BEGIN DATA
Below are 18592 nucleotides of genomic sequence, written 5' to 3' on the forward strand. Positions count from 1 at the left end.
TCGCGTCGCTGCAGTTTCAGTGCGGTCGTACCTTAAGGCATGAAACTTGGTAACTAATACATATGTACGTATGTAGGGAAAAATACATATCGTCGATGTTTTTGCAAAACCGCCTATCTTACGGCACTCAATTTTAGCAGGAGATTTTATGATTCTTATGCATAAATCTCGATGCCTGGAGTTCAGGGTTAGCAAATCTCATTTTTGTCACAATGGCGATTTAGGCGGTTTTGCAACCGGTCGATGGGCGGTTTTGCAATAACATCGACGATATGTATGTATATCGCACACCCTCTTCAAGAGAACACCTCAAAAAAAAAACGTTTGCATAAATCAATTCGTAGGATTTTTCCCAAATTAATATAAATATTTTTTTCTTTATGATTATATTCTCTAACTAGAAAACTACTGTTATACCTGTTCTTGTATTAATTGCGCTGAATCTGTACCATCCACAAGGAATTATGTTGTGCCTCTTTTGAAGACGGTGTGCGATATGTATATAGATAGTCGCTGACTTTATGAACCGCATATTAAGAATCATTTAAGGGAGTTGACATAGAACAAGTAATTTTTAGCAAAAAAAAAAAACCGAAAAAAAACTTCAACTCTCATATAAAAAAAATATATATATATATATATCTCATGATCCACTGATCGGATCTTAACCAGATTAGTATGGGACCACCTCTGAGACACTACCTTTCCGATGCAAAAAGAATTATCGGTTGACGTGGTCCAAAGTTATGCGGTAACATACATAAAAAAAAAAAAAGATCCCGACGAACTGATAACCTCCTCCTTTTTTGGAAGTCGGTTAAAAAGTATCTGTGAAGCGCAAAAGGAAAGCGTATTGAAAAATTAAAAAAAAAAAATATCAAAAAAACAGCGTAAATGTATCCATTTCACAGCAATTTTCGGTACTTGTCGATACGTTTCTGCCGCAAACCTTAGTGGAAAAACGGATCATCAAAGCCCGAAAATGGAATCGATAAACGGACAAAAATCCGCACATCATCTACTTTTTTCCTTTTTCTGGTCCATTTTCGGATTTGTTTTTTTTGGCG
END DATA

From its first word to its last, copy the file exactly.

Below are 18592 nucleotides of genomic sequence, written 5' to 3' on the forward strand. Positions count from 1 at the left end.
TCGCGTCGCTGCAGTTTCAGTGCGGTCGTACCTTAAGGCATGAAACTTGGTAACTAATACATATGTACGTATGTAGGGAAAAATACATATCGTCGATGTTTTTGCAAAACCGCCTATCTTACGGCACTCAATTTTAGCAGGAGATTTTATGATTCTTATGCATAAATCTCGATGCCTGGAGTTCAGGGTTAGCAAATCTCATTTTTGTCACAATGGCGATTTAGGCGGTTTTGCAACCGGTCGATGGGCGGTTTTGCAATAACATCGACGATATGTATGTATATCGCACACCCTCTTCAAGAGAACACCTCAAAAAAAAAACGTTTGCATAAATCAATTCGTAGGATTTTTCCCAAATTAATATAAATATTTTTTTCTTTATGATTATATTCTCTAACTAGAAAACTACTGTTATACCTGTTCTTGTATTAATTGCGCTGAATCTGTACCATCCACAAGGAATTATGTTGTGCCTCTTTTGAAGACGGTGTGCGATATGTATATAGATAGTCGCTGACTTTATGAACCGCATATTAAGAATCATTTAAGGGAGTTGACATAGAACAAGTAATTTTTAGCAAAAAAAAAAAACCGAAAAAAAACTTCAACTCTCATATAAAAAAAATATATATATATATATATCTCATGATCCACTGATCGGATCTTAACCAGATTAGTATGGGACCACCTCTGAGACACTACCTTTCCGATGCAAAAAGAATTATCGGTTGACGTGGTCCAAAGTTATGCGGTAACATACATAAAAAAAAAAAAAGATCCCGACGAACTGATAACCTCCTCCTTTTTTGGAAGTCGGTTAAAAAGTATCTGTGAAGCGCAAAAGGAAAGCGTATTGAAAAATTAAAAAAAAAAAATATCAAAAAAACAGCGTAAATGTATCCATTTCACAGCAATTTTCGGTACTTGTCGATACGTTTCTGCCGCAAACCTTAGTGGAAAAACGGATCATCAAAGCCCGAAAATGGAATCGATAAACGGACAAAAATCCGCACATCATCTACTTTTTTCCTTTTTCTGGTCCATTTTCGGATTTGTTTTTTTTGGCG